Is There Any Value In Unfounded Or Unsustained Cases?

While all agencies routinely sustain cases that end up going to a criminal or administrative hearing, the majority of cases are more likely to end with unfounded or unsustained dispositions. Do these cases have any value to the agency? Yes. They absolutely hold a weight that you can exploit to improve your unit and agency.

As a leader of an investigative team, it can be easy to fall into the trap of equating sustained cases as a win and unsustained cases as a loss. We prove a case, send it to the local district attorney’s office, and the bad actor gets prosecuted. That’s a win. On a basic level, this makes perfect sense.

If we believe someone violated a statute and policy, but our investigation could not prove it, then that’s a loss, right? Not so fast.

Leaders of investigative units want to show their team is providing value to their agency. When we equate proven cases with wins and unproven cases as losses, we are shortsighted and missing out on a huge opportunity to shape and influence our agency.

Leaders need to get clear about what constitutes a win for their agency. If your agency’s goals are to combat fraud, waste, and abuse, for example, then focusing on sustained cases or successful prosecutions can omit some of the most significant opportunities that will ever cross your desk.

While all agencies define “success” differently, some common attributes include cases that show your agency is making progress in its fight against fraud, waste, and abuse.

Successful cases have one or more of the following attributes:

The case provides positive publicity that shows your agency is proactive in combating fraud, waste, and abuse.
The case is used as an example when pushing new legislation to update weak or vague statutes to combat fraud, waste, and abuse schemes.
The case precipitates introducing or revising policies and procedures to prevent or deter similar fraud, waste, and abuse opportunities.
Successful cases result in cost savings to the agency. This monetary value means that cases can expose the cost of some fraud, waste, or abuse scheme that, when corrected, will result in some cost savings, both for the agency and the use of taxpayer dollars.
Cases that highlight the agency is looking into a particular fraud, waste, or abuse scheme can deter the same behavior from happening in other agency programs. While sustained cases can provide some of these benefits, there is absolutely no reason any unfounded or unproven case cannot offer these same benefits.

Although unproven or not sustained, these types of cases can provide a powerful impetus to promote change in the system, something which will always put the agency in a positive light. In my experience, some of my agency’s biggest wins have come from unsustained cases precisely because the fraud, waste, or abuse scheme was designed around weak or non-existence statutes or policies.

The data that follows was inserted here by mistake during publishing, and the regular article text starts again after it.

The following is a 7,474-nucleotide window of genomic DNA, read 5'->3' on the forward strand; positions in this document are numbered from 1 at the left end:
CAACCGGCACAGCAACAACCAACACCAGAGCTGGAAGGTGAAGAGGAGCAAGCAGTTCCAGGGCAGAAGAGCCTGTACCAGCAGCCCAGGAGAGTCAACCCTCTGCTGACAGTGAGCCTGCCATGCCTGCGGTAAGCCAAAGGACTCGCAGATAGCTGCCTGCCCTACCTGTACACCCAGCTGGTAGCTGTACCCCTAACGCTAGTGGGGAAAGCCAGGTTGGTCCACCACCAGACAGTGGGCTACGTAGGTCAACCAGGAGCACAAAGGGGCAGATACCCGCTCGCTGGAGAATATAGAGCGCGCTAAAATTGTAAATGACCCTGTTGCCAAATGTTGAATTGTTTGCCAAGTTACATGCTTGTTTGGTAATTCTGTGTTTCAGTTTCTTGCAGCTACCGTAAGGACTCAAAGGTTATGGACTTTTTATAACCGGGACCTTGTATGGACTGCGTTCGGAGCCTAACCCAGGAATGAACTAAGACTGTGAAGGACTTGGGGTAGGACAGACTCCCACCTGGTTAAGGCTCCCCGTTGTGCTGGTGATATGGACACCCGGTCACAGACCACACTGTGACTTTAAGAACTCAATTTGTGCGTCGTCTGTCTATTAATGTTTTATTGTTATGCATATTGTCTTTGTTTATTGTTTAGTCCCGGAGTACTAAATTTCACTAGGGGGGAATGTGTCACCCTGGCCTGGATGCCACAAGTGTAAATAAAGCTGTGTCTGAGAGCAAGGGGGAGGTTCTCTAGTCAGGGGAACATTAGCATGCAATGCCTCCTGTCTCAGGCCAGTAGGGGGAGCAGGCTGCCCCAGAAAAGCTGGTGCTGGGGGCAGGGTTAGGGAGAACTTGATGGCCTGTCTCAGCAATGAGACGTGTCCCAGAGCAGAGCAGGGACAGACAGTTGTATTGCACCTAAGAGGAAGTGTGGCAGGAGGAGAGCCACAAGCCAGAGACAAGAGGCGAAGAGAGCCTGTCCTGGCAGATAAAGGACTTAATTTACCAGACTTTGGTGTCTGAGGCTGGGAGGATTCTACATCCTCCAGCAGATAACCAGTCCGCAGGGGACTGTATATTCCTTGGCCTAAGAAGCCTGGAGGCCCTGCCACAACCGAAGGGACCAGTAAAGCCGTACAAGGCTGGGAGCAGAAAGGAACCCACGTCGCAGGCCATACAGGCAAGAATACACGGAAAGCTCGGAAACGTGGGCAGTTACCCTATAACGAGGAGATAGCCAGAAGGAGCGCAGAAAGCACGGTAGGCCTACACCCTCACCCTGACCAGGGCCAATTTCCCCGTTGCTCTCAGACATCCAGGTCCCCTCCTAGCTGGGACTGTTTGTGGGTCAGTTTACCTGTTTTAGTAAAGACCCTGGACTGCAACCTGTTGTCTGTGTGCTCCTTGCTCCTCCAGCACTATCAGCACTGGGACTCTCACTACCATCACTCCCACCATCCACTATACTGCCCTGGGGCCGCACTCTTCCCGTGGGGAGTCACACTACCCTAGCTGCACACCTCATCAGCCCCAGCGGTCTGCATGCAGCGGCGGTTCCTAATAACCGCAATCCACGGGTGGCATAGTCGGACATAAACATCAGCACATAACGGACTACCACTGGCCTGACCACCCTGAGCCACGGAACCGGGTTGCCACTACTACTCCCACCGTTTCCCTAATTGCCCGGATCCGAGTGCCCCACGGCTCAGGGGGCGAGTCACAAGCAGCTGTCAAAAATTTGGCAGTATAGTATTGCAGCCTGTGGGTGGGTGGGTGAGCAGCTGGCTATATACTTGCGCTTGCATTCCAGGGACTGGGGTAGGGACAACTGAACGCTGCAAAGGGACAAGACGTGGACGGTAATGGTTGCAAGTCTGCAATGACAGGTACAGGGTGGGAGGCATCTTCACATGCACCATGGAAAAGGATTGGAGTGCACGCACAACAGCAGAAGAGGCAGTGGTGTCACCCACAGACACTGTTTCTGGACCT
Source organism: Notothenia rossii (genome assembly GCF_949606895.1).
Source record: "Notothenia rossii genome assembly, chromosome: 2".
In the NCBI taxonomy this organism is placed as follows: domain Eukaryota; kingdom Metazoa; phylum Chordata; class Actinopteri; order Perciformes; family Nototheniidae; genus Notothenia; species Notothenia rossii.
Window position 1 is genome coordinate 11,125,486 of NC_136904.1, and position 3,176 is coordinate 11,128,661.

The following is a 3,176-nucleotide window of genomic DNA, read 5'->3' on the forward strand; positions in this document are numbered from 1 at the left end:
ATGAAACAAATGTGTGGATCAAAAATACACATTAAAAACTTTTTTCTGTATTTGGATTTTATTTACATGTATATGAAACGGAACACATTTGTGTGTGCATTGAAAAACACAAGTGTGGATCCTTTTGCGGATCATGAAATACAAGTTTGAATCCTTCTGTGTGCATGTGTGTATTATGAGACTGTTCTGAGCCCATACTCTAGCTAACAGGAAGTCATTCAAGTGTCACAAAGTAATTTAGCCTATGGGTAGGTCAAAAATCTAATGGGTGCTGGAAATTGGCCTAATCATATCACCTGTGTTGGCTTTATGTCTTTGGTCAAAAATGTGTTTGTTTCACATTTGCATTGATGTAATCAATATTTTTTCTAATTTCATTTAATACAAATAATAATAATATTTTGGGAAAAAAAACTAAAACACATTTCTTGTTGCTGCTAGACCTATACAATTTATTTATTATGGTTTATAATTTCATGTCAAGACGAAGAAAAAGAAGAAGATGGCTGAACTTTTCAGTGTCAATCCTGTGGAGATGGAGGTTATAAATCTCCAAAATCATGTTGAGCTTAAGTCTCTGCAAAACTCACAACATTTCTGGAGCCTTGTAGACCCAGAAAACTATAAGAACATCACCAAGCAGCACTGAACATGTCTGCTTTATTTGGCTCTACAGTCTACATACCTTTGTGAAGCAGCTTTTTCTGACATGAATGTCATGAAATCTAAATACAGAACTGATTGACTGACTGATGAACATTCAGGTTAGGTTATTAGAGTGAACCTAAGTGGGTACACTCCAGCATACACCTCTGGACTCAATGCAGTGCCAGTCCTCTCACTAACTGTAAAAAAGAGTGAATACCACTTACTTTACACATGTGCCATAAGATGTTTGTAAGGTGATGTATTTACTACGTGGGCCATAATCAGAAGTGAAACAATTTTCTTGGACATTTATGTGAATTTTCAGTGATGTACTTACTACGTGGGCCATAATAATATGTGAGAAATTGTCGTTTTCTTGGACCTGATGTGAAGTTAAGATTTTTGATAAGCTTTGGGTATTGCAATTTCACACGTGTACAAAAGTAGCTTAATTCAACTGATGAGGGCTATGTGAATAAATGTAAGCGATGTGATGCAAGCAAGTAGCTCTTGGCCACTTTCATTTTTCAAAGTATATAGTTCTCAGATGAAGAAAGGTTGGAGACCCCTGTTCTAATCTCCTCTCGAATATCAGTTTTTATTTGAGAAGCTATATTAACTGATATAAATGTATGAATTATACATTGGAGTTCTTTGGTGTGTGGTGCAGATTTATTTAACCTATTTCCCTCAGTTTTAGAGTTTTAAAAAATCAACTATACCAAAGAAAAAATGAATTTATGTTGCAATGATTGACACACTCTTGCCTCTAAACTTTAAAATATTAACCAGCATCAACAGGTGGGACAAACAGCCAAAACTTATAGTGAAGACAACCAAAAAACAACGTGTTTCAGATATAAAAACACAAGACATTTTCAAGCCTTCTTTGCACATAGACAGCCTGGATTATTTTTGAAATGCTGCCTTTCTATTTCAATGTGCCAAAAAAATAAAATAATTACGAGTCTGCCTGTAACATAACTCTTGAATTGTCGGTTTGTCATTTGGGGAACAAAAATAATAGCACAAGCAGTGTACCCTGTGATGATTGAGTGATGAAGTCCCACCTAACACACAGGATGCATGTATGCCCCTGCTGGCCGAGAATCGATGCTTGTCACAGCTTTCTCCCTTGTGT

My agency routinely investigates highly complex cases that are in the public eye. Even if an allegation is unproven, we often uncover possible fraud schemes that point to a weakness in the rules governing the perceived wrongdoing. We capitalize on these findings by using a tool we call “risk findings.” When appropriate, even though a case might be unproven, we document the risk findings contributing to the possible fraud scheme. In essence, this tool is saying, “although we could not prove this case, or although there were no statutes or policies prohibiting this specific behavior, we have discovered a weakness in policy and law that provides an opportunity for fraud, waste, or abuse. Thus, we are documenting these risk findings so that procedural or legal updates can be made that will prevent, deter, or punish those engaging in this same scheme in the future.”

The key here is for investigative leaders to recognize that those who worry about whether a specific case is “won” or “lost” are shortsighted. The truth is that every case provides essential information that can address critical issues in every part of every program within an agency if risk findings are used to update policies, procedures, and laws. With this mindset, any case, sustained or unsustained, can promote change and growth in the agency.

Focusing on specific issues can result in cost savings to your agency for the specific allegations you investigated. But why stop at finding one person or company who operated questionably? Why not use the realization of a particular fraud scheme to update procedures that will make all occurrences liable for mismanagement or wrongdoing. This type of investigative management is very proactive and uses every case to bolster its ability to sustain future misconduct allegations.

Stop thinking about how much money you recouped because your investigation caught one person committing Fraud Scheme A. Rather, inform your agency about Fraud Scheme A, encouraging the agency to prevent, deter, or punish anyone else from engaging in that scheme. Focusing on your case will always provide less cost savings than fixing the issue’s root. Hopefully, with this understanding, you can see the “win” of a single case is nothing compared to the actions that can stop the same behavior agency-wide.

Of course, not every case will produce significant risk findings. Still, every case has the potential to provide several positive results for your agency, regardless of the disposition of the case.

Knowing how to capitalize on these instances is one of the essential responsibilities of investigative leadership.

Does your agency have a feedback loop that takes intelligence gathered from investigations and pushes it to policy writers or legislative updates? Make this your next priority and take your unit’s effectiveness to a whole other level.

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